The EPA’s current proposal to drop acceptable levels of PFAS to 4 ppt in drinking water would have no ostensible impact to Santa Fe’s municipal water sources because recent testing shows the compounds aren’t present in detectable amounts.
The City of Santa Fe hired a contractor last year for tests of all its supply wells and storage tanks, as well as at its Santa Fe River treatment plant on Canyon Road and at the Buckman Direct Diversion, which draws water off the Rio Grande for city and county taps. After four days of sampling in June 2023, a July report indicated no detection of PFAS concentrations.
BDD Facilities Manager Rick Carpenter tells SFR he does not anticipate increased costs or operations changes for the regional facility
“PFAS is the soup of the day. It’s high profile and it will get controversial,” he tells SFR. “It probably will be very expensive for utilities that are not prepared. We are ahead of the curve.”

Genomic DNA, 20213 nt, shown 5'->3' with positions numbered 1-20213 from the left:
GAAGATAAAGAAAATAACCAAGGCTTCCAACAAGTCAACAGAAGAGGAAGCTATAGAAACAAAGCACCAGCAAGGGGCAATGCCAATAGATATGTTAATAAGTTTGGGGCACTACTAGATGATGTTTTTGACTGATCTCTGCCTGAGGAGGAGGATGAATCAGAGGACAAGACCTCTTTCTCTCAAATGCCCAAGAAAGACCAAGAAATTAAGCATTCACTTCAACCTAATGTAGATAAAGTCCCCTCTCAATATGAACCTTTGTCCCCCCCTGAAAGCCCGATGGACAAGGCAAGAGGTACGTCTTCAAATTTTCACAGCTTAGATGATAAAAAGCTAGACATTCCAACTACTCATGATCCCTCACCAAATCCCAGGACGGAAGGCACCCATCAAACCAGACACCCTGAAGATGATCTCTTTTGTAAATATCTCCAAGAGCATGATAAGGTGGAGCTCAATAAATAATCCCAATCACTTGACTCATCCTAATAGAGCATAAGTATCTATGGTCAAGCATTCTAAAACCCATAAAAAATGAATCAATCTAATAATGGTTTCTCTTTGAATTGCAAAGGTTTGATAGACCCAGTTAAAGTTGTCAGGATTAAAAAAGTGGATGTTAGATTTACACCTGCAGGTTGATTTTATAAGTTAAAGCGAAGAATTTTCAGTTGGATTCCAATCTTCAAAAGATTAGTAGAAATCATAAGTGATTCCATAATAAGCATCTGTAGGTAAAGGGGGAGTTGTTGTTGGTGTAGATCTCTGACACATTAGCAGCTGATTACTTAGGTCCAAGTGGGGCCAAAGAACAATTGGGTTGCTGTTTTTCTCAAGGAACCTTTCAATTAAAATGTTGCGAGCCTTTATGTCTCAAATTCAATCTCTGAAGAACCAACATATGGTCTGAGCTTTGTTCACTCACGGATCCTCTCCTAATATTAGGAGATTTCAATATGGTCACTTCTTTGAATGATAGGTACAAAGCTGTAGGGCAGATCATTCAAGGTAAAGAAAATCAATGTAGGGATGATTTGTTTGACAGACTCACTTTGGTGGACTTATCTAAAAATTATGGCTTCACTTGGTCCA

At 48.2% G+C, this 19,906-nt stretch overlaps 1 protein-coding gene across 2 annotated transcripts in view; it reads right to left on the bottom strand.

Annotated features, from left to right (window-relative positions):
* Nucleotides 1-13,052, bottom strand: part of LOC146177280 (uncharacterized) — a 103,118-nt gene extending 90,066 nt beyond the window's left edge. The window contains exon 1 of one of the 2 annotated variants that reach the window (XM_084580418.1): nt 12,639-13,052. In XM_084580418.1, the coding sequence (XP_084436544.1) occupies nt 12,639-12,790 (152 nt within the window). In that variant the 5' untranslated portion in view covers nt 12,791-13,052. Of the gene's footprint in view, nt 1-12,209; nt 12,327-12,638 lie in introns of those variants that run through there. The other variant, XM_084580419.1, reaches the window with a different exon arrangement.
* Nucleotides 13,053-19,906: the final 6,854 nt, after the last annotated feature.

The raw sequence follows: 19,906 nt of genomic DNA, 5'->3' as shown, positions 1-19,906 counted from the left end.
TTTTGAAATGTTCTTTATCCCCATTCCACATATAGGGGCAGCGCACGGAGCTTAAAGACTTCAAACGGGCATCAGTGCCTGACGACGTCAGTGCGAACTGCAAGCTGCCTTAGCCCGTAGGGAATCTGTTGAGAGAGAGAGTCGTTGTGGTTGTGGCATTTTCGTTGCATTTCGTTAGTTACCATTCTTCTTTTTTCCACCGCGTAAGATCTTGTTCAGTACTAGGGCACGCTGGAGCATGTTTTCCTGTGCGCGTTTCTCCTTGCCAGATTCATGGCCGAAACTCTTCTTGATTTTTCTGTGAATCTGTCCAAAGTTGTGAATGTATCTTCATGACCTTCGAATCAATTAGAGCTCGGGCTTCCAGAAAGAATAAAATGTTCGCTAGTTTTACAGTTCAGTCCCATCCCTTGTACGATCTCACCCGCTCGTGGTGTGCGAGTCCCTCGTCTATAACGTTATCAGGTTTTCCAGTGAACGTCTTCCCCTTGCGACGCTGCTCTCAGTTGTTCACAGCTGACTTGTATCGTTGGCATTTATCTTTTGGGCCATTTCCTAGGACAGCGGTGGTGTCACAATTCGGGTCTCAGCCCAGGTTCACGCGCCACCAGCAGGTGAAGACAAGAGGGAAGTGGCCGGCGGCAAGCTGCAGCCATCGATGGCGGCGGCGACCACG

Using its own private contractor, the BDD conducted two rounds of PFAS analysis at the river intake and of the treatment plant finished water. In May 29, 2019, it tested for five compounds that were then part of the EPA’s standard list for contaminants and found no detectable levels. Then, in March 2023, tests at the same locations for 24 EPA-identified compounds also came up with nothing.
“From what we’ve seen so far, we don’t have a problem,” says BDD chemist Danny Carter. “In fact, we can’t even find any.”
It’s a different story for private wells owners in Santa Fe County, however. Last year, evidence of PFAS turned up in tests the county ordered after the Air National Guard confirmed PFAS was present in the ground under its facility at the Santa Fe airport.
The county reported in November that five of six groundwater wells sampled in La Cienega and La Cieneguilla showed the presence of PFAS—at levels between 1.8 ppt and 25 ppt for the two compounds the EPA plans to regulate, PFOA and PFOS.
The EPA recommends all private domestic well owners conduct regular testing for PFAS, and the county secured a grant from the state Environment Department for more testing that will help determine “the nature and extent of the potential impact to groundwater in these areas.”
The Air National Guard and other hundreds of military bases nationwide, including Cannon and Holloman Air Force bases contaminated land with firefighting foam that contained PFAS and was used for repeated training. PFAS have also been detected in soil and sediment samples at Los Alamos National Laboratory’s Technical Area 15 and within waters and sludge of its Wastewater Treatment Plant.